A Mainstream Contributor To Sexual Exploitation

Where a child’s life can change forever in a snap

Content on Snapchat may be fleeting, but the impact of sextortion, grooming, and child sex abuse can last a lifetime. This app is dangerous by its very design.

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Shawn,* an energetic and ambitious 16-year-old, was an avid Snapchat user. Shawn was used to receiving friend requests from people he didn’t know on Snap. He was not used to unknown young women requesting nude images from him. 

When Amanda* sent images of herself to Shawn, and asked him for images of himself, he hesitated. Eventually, he thought: what’s the harm? On Snapchat, the images would automatically disappear anyway…right? 

Instead, Shawn was blackmailed. ‘Amanda’ was actually a criminal ring that threatened to send Shawn’s nude images to his family and friends if he did not pay them thousands of dollars. Shawn tragically died by suicide hours later, in fear of the judgement he would face if his images.  

What happened to Shawn is unfortunately not an outlier. Snapchat remains one of the most dangerous apps for children due to the extreme risks of harm that they face on the platform.  

In fact, Snap has recently been noted as: 

The rampant exploitation on Snapchat is especially concerning given Snapchat’s widespread popularity – particularly with young people. The platform is used by over 100 million Americans, including more than 20 million teenagers. Disturbingly, it is the second most used app by children under the age of 13 (who aren’t even supposed to be on there!).  

Snapchat is dangerous by its very design – something that has been noted repeatedly. When CEO Jason Citron testified at a January 2024 Congressional hearing about Big Tech’s role in facilitating child online sexual abuse, he likened it to the lightness of a phone call or face-to-face conversation. In fact, Snapchat often stresses that it tries to mimic real-life interactions. One of the senators immediately quipped: “Did you and everyone else at Snap really fail to see that the platform was the perfect tool for sexual predators?” More than a decade ago, a digital forensics firm director warned that Snapchat’s ephemerality was a design feature predators found comforting, “Kids who are bullied or adults who are stalked may struggle to prove their cases. Predators can lure victims, comforted by the assumed ephemeral nature of the communication.” For years, NCOSE and industry experts have raised concerns over Snapchat’s deceptive sense of protection and privacy. Yet Snapchat’s design has remained largely unchanged since its inception, costing countless children their safety, well-being, even their lives.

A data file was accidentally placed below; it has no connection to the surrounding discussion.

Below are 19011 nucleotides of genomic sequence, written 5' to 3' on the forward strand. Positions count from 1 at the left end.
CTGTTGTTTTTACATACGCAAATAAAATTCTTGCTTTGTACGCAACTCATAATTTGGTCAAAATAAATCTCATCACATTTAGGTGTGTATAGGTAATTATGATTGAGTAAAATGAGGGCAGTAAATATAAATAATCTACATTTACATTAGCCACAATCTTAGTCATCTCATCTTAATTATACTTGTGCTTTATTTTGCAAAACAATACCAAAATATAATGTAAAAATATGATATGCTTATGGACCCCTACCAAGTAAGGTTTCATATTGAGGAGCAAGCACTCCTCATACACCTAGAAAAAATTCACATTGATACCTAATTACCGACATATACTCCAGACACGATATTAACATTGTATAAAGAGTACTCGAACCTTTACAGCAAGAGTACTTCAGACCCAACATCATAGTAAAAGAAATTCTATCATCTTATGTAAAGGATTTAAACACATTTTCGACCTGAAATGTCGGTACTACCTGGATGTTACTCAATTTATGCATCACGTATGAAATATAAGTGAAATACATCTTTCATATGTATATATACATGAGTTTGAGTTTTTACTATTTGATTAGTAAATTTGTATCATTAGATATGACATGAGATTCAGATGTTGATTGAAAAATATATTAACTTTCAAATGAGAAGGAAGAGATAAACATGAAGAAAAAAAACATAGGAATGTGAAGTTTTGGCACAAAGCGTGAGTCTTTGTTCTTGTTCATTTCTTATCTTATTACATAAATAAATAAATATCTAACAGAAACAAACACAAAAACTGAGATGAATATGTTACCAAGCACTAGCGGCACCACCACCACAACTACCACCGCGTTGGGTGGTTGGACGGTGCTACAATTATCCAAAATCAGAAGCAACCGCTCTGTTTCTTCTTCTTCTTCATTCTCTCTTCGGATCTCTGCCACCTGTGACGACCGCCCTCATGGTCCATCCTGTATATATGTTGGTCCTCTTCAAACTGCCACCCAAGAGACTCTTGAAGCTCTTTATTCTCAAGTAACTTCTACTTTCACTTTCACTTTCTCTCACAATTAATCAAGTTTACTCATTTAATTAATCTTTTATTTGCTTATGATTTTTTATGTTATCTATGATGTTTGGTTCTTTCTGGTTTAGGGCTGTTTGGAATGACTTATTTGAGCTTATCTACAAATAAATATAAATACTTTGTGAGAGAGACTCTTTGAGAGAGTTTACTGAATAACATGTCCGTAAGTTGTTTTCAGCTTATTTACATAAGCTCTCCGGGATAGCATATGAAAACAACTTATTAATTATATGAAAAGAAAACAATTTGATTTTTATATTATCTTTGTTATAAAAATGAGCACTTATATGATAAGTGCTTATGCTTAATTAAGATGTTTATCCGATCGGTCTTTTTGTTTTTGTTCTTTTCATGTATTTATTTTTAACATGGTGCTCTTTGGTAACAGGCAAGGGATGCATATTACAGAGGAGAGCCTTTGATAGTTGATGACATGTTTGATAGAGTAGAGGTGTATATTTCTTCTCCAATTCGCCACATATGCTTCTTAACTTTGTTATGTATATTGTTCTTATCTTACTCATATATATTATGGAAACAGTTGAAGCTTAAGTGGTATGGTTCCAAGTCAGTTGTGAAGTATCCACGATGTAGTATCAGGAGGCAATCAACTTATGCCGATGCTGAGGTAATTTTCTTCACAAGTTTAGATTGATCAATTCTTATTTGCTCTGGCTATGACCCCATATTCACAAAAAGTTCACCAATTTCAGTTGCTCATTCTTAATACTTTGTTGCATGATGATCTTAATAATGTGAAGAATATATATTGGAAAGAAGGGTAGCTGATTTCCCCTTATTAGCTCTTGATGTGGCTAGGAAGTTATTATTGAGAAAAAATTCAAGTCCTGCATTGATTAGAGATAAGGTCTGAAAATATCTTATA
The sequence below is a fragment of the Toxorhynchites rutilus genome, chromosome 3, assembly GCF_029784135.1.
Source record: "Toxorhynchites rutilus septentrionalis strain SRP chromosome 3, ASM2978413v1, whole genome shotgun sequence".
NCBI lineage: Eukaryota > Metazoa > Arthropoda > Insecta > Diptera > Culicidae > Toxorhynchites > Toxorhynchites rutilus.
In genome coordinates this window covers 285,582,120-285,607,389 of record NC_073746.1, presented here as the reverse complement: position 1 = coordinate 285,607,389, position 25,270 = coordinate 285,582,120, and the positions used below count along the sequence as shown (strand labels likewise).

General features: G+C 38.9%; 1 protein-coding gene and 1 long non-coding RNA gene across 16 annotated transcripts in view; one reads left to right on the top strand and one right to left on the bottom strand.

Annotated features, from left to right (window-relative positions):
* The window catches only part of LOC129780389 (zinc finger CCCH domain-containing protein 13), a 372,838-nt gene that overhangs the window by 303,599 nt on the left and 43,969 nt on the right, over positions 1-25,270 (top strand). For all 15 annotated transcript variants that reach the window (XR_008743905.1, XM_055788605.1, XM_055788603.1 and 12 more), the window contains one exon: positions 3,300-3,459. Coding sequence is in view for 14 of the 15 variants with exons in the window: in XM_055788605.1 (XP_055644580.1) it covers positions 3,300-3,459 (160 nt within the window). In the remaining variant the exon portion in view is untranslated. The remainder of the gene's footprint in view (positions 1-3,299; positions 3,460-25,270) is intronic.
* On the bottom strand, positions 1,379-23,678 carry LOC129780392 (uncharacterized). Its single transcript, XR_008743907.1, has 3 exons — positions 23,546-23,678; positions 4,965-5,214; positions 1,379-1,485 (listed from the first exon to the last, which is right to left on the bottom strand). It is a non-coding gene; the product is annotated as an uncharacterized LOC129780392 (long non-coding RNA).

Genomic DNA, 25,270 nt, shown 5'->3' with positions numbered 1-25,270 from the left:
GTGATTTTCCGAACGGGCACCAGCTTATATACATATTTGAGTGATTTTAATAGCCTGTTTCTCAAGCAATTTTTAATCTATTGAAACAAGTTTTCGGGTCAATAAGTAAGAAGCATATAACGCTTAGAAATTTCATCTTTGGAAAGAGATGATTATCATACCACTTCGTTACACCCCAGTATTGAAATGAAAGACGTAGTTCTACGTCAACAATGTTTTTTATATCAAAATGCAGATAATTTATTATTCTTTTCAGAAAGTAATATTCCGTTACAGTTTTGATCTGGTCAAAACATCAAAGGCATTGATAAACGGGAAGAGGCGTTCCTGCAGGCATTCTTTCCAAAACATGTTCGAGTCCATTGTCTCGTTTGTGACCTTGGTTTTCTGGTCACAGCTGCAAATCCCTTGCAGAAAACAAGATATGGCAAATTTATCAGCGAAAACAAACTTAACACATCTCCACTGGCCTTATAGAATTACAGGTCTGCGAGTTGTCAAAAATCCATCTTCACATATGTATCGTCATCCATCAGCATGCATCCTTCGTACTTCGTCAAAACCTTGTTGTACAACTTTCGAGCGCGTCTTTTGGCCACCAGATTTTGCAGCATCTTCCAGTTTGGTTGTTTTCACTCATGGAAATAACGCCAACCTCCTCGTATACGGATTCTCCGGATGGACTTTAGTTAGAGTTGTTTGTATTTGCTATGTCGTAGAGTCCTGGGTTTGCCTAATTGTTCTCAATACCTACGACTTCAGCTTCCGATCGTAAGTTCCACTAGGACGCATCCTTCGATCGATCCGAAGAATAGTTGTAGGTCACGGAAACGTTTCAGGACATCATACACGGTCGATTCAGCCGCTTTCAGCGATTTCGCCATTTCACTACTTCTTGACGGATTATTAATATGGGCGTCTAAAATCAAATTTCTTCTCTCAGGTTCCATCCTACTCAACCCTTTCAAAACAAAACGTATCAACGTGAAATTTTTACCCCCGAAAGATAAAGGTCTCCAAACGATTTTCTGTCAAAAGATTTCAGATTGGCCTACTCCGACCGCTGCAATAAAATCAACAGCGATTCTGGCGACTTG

After being placed on the 2023 Dirty Dozen List (as well as in previous years that it was named to the List), Snapchat did implement several of our recommendations to reduce children’s access to sexually explicit content in public areas like Stories and Discover. These changes included improved detection and moderation of sexually explicit content, improving visibility and content controls for parents Family Center (which sadly fewer than 1% of Snap parents use), and providing users with dedicated resources on exploitation and abuse. NCOSE has also been assured that more changes are coming. While we applaud the steps that Snap has taken to limit access to explicit content (and we bumped them down to Watchlist in September 2023), unfortunately our recent investigations have found that highly sexually suggestive and inappropriate content is still being pushed to minors without looking for it (see proof below).  

Furthermore, many problematic features remain unchanged: leaving millions of children in harm’s way. To our knowledge, no substantive improvements have been made to Snap’s most dangerous aspect—the chats, which is where most of the grave harms happen.  

In addition, Snap’s My Eyes Only feature, which is known to be used for storing CSAM, continues to be available for minors and predators alike. The caregiver monitoring tools in Family Center still fall short of providing adequate protections for kids. Although Snapchat automatically turns Content Controls ON for all new minor accounts joining the Family Center as of January 2024, the option to “restrict sensitive content” is NOT available to teens who are not connected through Family Center. Alarmingly, only “200,000 parents use Family Center and about 400,000 teens have linked their account to their parents using Family Center.” That’s less then 1% of Snapchat’s underage users linked to a family account.  

Why would Snapchat limit protections to only those teens (fewer than 1%) whose parents are using Family Center?